Our experiences and environments (physical, social, and emotional) in childhood are critical to health and well-being throughout our lives. The Robert Wood Johnson Foundation (RWJF) acknowledges that many children lack access to necessities for a healthy life, such as nutritious foods. As part of their commitment to building a national Culture of Health, RWJF supports programs that address these disparities and help all children grow up at a healthy weight.

Learn more about RWJF’s focus on Healthy Children, Healthy Weight and their vision for a Culture of Health.

Healthy Eating Research (HER) has a dual focus on building the evidence to improve nutrition and diet quality, and reducing child obesity. We hope to achieve these dual goals with an emphasis on promoting equity.

Preventing Childhood Obesity

Childhood obesity is one of the most urgent health challenges of our time. Children with obesity are less likely to have healthy lives because they are at higher risk for a host of serious chronic diseases, including heart disease, stroke, asthma, and certain types of cancer. Over the past decade, children with obesity have been increasingly diagnosed with health problems previously considered to be “adult” illnesses, such as Type 2 diabetes and high blood pressure.

For over ten years, HER and RWJF have been committed to reversing the childhood obesity epidemic and helping all children in the United States ― no matter who they are or where they live ― grow up at a healthy weight.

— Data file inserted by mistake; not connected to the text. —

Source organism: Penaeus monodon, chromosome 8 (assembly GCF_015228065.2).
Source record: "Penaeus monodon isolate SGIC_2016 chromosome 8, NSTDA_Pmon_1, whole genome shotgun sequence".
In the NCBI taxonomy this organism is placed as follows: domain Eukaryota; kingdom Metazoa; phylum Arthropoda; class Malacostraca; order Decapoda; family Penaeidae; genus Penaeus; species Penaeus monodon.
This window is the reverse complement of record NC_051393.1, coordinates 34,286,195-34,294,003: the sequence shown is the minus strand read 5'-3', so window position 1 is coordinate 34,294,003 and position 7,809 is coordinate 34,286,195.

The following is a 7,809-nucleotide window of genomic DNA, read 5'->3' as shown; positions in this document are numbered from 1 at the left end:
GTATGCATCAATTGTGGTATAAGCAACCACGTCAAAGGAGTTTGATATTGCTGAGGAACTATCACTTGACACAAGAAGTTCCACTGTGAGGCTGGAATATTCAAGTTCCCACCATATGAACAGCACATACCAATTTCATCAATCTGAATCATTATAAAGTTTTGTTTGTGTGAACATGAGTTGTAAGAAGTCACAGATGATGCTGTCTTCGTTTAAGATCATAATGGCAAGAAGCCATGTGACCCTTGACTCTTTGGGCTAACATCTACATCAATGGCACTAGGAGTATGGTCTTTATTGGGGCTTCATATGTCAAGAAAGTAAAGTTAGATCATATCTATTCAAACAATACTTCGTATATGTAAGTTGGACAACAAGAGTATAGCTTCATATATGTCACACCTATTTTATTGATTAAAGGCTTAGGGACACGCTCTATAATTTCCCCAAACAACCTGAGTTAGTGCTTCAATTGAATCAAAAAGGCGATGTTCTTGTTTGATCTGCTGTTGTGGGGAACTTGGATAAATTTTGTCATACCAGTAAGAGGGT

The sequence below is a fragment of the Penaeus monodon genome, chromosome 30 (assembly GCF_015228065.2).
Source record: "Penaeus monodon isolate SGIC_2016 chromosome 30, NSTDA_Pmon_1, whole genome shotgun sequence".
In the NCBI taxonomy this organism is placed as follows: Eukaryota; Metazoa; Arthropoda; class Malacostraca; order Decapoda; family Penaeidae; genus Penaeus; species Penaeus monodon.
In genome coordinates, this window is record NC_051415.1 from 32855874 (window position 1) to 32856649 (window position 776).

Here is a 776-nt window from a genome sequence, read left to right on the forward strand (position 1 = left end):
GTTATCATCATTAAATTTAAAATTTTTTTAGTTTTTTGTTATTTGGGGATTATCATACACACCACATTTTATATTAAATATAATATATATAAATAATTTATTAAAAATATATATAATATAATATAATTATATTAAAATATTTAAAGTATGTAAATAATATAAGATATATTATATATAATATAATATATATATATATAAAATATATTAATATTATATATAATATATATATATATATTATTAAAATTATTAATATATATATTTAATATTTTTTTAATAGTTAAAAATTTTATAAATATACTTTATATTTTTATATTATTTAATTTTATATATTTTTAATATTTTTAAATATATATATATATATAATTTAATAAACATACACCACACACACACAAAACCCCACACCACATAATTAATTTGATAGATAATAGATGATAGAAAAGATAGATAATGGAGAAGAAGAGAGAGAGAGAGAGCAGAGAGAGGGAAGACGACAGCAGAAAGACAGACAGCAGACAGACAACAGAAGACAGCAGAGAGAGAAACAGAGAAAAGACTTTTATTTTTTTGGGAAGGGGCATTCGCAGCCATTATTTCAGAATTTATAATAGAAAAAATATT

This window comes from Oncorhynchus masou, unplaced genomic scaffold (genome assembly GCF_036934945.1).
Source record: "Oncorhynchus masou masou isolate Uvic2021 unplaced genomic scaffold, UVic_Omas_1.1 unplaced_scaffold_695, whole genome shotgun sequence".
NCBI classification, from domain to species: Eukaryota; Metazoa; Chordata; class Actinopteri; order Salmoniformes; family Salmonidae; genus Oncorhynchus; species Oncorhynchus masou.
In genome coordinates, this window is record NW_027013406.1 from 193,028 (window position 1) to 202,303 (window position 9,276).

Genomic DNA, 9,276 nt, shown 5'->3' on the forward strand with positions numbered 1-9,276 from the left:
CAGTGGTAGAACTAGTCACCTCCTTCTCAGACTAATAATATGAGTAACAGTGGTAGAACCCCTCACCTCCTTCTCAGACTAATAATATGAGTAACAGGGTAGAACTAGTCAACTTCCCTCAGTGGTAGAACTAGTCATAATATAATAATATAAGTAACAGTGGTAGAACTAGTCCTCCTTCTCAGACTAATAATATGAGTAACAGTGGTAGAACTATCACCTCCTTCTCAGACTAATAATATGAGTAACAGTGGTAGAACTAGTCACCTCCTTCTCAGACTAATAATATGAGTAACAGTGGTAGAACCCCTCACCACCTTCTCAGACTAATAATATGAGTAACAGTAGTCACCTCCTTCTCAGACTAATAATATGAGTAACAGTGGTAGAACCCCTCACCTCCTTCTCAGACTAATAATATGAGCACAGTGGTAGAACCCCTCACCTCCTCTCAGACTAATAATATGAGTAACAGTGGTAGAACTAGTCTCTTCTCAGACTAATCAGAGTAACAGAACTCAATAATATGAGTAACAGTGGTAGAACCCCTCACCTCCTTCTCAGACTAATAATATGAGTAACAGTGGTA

The Importance of Diet Quality

Beyond reducing child obesity, we also strive to improve dietary intake and eating patterns that impact a wider variety of children’s short-term and long-term health outcomes. Optimal nutrition is critical for a healthy pregnancy and positive birth outcomes, as well as infant, child, and adolescent physical development, cognitive development, early learning, and academic success. Not to mention, children’s short- and long-term health including a healthy weight and prevention of chronic diseases.

Achieving optimal nutrition or diet quality may look slightly different for each individual, but the concept is grounded in the ability to consume a diversified, balanced, and healthy eating pattern, which provides all the essential nutrients for growth and development and a healthy and active life. In doing such, we are moving away from a single focus on calories, as this alone is not related to good health. Rather, we are interested in improving eating patterns and dietary intakes within an appropriate calorie level to be more aligned with the Dietary Guidelines for Americans. We are also interested in how individual’s food and beverage choices are impacted by larger policies, systems, and environments.

An Equity Focus

Achieving optimal physical, social, and emotional health for all children is the overarching goal, but many children in the U.S. have inadequate nutrition, poor diet quality, and are overweight or obese. This is most pronounced in lower-income and certain ethnic and racial households who may lack access to healthy and affordable foods in their communities. These children may grow up in homes with limited funds to buy, or time to prepare, healthful foods. Plus, they often live in neighborhoods surrounded by inexpensive and heavily marketed unhealthy foods and beverages. All children deserve the right to a healthy diet.